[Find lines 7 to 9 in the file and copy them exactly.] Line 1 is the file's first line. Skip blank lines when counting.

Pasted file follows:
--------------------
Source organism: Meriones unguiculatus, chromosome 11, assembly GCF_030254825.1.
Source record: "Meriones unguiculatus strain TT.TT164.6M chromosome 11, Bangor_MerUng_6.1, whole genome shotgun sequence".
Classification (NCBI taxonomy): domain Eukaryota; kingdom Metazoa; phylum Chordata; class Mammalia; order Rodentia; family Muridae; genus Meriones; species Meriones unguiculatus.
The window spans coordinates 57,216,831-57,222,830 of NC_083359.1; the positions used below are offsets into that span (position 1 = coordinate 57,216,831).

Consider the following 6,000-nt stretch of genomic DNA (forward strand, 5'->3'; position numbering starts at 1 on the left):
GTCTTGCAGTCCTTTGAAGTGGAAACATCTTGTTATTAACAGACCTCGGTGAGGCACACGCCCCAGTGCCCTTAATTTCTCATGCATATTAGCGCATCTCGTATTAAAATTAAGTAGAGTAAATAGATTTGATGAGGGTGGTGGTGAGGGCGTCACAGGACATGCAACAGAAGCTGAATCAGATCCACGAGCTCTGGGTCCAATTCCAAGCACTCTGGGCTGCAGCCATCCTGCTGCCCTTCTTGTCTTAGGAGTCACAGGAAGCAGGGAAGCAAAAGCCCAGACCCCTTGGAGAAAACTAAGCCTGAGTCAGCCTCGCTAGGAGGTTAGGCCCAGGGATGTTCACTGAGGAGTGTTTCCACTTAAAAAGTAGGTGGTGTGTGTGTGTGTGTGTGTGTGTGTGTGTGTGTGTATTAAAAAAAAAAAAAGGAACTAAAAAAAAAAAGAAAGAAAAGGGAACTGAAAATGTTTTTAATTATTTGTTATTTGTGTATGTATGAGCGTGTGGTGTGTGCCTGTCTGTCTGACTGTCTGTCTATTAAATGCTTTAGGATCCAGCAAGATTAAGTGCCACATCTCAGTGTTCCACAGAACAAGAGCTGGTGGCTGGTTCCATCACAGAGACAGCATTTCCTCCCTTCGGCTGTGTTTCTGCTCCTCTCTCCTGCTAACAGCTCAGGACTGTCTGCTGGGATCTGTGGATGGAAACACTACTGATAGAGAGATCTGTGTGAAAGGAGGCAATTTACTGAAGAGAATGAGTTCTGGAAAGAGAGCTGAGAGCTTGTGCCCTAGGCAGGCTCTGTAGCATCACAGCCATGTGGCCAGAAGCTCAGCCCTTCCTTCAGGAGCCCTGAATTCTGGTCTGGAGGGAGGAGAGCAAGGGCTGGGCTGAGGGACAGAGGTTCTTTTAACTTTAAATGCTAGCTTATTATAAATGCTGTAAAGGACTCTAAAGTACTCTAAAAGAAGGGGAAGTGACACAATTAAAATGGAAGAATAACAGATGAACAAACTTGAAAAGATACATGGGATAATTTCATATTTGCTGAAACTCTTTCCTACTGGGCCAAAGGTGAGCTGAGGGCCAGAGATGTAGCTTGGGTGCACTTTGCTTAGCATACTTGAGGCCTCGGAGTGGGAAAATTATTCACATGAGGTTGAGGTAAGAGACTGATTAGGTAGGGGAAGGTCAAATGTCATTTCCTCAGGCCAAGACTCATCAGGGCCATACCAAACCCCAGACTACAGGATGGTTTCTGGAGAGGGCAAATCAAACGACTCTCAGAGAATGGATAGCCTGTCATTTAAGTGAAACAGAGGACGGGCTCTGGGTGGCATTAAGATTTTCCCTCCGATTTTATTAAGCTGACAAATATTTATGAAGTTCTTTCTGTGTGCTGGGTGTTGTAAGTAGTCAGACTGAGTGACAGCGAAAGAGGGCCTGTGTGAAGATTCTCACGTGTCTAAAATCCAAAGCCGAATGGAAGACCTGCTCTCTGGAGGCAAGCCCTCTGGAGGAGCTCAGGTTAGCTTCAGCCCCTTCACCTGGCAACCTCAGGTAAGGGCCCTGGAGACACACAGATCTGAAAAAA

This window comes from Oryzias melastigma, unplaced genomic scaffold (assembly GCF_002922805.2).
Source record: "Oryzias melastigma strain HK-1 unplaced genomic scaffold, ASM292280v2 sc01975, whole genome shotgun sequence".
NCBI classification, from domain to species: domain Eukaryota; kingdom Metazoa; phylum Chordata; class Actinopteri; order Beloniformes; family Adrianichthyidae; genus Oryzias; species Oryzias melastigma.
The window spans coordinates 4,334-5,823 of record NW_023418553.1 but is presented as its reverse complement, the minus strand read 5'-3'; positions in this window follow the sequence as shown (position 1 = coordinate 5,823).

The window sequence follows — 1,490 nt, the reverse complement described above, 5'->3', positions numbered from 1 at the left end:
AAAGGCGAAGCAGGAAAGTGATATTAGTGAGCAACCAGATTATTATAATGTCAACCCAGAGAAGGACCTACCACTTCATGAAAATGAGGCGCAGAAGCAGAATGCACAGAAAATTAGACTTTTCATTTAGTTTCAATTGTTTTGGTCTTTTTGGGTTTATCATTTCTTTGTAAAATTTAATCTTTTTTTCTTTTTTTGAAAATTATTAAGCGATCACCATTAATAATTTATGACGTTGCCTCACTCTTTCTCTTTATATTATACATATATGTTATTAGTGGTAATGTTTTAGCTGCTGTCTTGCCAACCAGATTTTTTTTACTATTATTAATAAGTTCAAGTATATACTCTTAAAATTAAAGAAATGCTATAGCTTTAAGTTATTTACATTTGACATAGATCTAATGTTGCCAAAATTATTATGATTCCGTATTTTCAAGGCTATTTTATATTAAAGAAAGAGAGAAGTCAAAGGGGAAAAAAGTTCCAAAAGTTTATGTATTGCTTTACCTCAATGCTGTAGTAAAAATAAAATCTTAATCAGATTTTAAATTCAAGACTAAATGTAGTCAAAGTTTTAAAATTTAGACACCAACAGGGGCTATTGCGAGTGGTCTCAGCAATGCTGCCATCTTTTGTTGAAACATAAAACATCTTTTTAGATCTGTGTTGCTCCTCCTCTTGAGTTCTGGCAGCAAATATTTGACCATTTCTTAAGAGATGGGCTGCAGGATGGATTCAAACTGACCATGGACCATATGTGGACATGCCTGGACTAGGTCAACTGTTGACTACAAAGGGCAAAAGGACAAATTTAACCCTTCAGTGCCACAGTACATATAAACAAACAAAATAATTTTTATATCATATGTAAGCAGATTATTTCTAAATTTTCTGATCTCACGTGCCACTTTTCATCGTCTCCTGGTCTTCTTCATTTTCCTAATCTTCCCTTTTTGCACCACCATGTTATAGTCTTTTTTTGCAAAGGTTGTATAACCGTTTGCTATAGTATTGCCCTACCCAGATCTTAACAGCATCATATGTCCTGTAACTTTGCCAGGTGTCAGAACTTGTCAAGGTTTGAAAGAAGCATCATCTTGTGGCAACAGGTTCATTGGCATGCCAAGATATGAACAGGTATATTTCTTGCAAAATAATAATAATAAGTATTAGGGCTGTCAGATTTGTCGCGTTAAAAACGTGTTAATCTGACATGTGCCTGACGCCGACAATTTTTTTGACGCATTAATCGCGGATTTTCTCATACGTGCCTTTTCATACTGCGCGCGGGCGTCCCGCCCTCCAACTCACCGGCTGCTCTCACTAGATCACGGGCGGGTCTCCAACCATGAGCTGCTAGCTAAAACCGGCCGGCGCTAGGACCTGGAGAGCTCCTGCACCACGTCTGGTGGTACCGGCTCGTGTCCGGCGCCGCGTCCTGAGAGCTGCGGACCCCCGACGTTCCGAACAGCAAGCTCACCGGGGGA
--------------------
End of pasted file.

This window comes from Oryzias melastigma, unplaced genomic scaffold (assembly GCF_002922805.2).
Source record: "Oryzias melastigma strain HK-1 unplaced genomic scaffold, ASM292280v2 sc01975, whole genome shotgun sequence".
NCBI classification, from domain to species: domain Eukaryota; kingdom Metazoa; phylum Chordata; class Actinopteri; order Beloniformes; family Adrianichthyidae; genus Oryzias; species Oryzias melastigma.